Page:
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The Early Days of Alpha Omega Alpha
Ernest S. Moore, MD
Dr. Moore was the second member elected by the parent chapter, and was for many years on the faculty of the College of Medicine at his Alma Mater, retiring as Associate Professor of Medicine Emeritus. Originally published in The Pharos of Alpha Omega Alpha, May 1944
The medical educational pot was boiling briskly in 1900. Fundamental changes in medical education had begun to make themselves felt. Many schools had been, or still were, commercial ventures. Admission requirements were elastic; instruction largely by lectures and text-book study; laboratories generally inadequate, sometimes none.
Educational standards were low. Heads of departments were selected who could buy substantial blocks of stock. The usual premedical requirement was a high school diploma. The better schools were departments of universities, or were affiliated with a university. University pressure was being exerted to raise the standards of their medical department to general university levels.
The medical students of the College of Physicians and Surgeons, Medical Department of the University of Illinois, in the years immediately preceding and following 1900 were a primitive group. They were emotionally hair-trigger men, quick to resent an affront, and prompt to avenge an injury. Their behavior in halls and classrooms was rough and boorish. They were loyal to their friends and to each other. Class spirit ran high, and class clashes, often of riotous proportions, were of weekly occurrence. They respected neither authority nor property. Whenever a class was lined up for supplies for a class period, more or less rough-housing was present.
I recall an incident that occurred during a line-up for chemistry supplies. Large stock bottles of chemicals were on a shelf beside the line of students. Rough-housing was on as usual. A large bottle of strong sulphuric acid was smashed and poured over the adjacent student. As his trousers began to fall from him, eaten away by the acid, prompt first aid was rendered by pouring ammonia and sodium hydrate solution over him. No serious damage followed. A favorite prank in the bacteriological laboratory session was to take everything from the desk of a student, who for a moment left unguarded his supplies. He was simply out of luck for that day. The following session everything would be returned with interest if he took it right.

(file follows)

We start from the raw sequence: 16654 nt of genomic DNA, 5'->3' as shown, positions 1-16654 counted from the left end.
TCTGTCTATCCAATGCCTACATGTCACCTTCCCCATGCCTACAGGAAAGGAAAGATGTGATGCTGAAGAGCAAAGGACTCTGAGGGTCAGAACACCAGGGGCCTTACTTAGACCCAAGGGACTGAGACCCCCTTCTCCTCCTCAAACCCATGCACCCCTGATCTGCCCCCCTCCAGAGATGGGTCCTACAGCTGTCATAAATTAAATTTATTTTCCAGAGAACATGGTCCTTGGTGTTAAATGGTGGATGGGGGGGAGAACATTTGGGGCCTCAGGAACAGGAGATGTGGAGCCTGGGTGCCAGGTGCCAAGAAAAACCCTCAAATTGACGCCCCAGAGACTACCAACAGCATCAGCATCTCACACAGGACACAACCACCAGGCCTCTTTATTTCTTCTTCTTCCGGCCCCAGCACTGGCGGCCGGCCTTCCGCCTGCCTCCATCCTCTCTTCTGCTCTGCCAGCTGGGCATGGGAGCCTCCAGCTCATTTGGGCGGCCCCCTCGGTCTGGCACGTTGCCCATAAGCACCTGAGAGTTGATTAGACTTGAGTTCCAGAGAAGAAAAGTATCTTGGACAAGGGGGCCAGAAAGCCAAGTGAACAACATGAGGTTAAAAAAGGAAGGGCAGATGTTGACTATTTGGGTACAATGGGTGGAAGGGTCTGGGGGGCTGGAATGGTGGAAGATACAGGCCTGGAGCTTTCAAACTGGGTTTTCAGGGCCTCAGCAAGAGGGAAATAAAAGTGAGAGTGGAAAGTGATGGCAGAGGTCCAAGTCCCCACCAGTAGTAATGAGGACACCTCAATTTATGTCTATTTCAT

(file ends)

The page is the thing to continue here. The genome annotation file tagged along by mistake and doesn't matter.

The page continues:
They quickly took the measure of their teachers. Popular and successful instructors were welcomed with extravagant clapping of hands and lusty cheering. When personality or lack of ability in a teacher aroused the resentment of a class, no one could tell what would happen. On a hot day the windows of a lecture room would be closed, the curtains drawn down, the lights put out and every one who could lighted up pipe, cigar or cigarette. This was the welcome that awaited the unfortunate professor.
This general crudity of behavior and disregard for gentlemanly conduct afforded no criterion for the quality of their studentship. They were earnest, energetic, capable students. They worked as long hours with as much zeal and as much success as do the medical students of today. They respected and admired superior studentship. An unusually outstanding recitation was frequently applauded.
They were keenly interested in the wealth of new things that were being added to medical knowledge. They welcomed the better courses, the superior instruction and the enlarged facilities that resulted from affiliation with the University of Illinois. Didactic teaching gave way to more and more clinical instruction. The importance of research was gradually realized; more and more opportunity was given to capable students to undertake it.
The student of those days was interested primarily in becoming a doctor. He wanted to learn the practical things that he could use at once in the care of his patients. The faculty was composed largely of men who were in active practice. They sought to prepare young men to become practitioners.